A risk factor is something that increases your chances of developing a disease or condition.
It is possible to develop uterine cancer with or without the risk factors listed below. However, the more risk factors you have, the greater your chance of uterine cancer. If you have a number of risk factors, ask your doctor what you can do to reduce your risk.
Some factors like age, cannot be changed. Uterine cancer is more common in women aged 50 years and older. Risk increases with age.
Other risk factors are related to levels of certain hormones in the body. In particular, increased levels estrogen and decreased levels of progesterone. There are a number of conditions or factors that can make this happen.
Medical Conditions and Treatments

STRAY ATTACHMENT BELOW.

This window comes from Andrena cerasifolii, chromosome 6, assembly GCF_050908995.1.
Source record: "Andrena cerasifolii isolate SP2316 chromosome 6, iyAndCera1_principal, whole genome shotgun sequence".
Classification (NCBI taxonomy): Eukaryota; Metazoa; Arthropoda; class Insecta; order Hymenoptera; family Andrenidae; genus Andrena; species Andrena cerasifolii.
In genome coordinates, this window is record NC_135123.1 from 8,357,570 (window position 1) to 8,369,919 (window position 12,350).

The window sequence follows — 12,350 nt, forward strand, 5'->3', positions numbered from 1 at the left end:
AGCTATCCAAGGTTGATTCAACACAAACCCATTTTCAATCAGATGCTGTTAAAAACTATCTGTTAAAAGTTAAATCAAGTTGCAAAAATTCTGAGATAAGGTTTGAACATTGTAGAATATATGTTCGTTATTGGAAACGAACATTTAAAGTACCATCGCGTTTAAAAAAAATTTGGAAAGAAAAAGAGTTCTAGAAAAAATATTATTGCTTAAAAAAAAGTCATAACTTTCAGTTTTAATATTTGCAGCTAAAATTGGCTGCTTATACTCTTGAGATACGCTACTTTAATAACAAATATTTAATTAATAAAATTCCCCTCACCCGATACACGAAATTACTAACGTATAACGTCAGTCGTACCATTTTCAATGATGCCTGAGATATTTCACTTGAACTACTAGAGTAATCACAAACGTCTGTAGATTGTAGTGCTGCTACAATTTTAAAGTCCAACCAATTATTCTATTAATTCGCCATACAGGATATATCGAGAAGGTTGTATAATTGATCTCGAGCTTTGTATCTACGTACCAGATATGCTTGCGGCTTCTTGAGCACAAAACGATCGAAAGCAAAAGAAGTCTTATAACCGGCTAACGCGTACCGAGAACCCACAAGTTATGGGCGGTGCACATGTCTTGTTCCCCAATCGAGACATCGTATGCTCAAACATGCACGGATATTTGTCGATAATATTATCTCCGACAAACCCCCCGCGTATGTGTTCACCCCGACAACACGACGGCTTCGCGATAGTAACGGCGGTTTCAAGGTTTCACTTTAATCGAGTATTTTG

Medical conditions or treatments that may increase the risk of uterine cancer include:
- Polycystic ovary syndrome—increases estrogen and androgen (a male hormone), and decreases progesterone
- Obesity and related conditions such as type 2 diabetes or high blood pressure
- History of breast or ovarian cancer
- Tamoxifen use—a drug used to treat and prevent breast cancer
- Radiation therapy to or near the pelvis
Other factors that may increase risk include:
- No history of pregnancy
- Menstruation that starts at early age or later age for menopause—creates longer exposure to the effects of estrogen
Increased estrogen can lead to an abnormal growth of cell. This is called endometrial intraepithelial neoplasia (EIN). EIN cells can grow into uterine cancer. Treatment may include hormonal therapy or surgery. Tests may also be done to see if cancer has developed.
Genetic and Family History
Having an immediate family member with a history of uterine cancer increases the risk uterine cancer.
Lifestyle factors that increase uterine cancer risk include:
- A sedentary lifestyle
- High fat, high calorie diet
- Reviewer: EBSCO Medical Review Board Mohei Abouzied, MD, FACP
- Review Date: 12/2017 -
- Update Date: 12/04/2017 -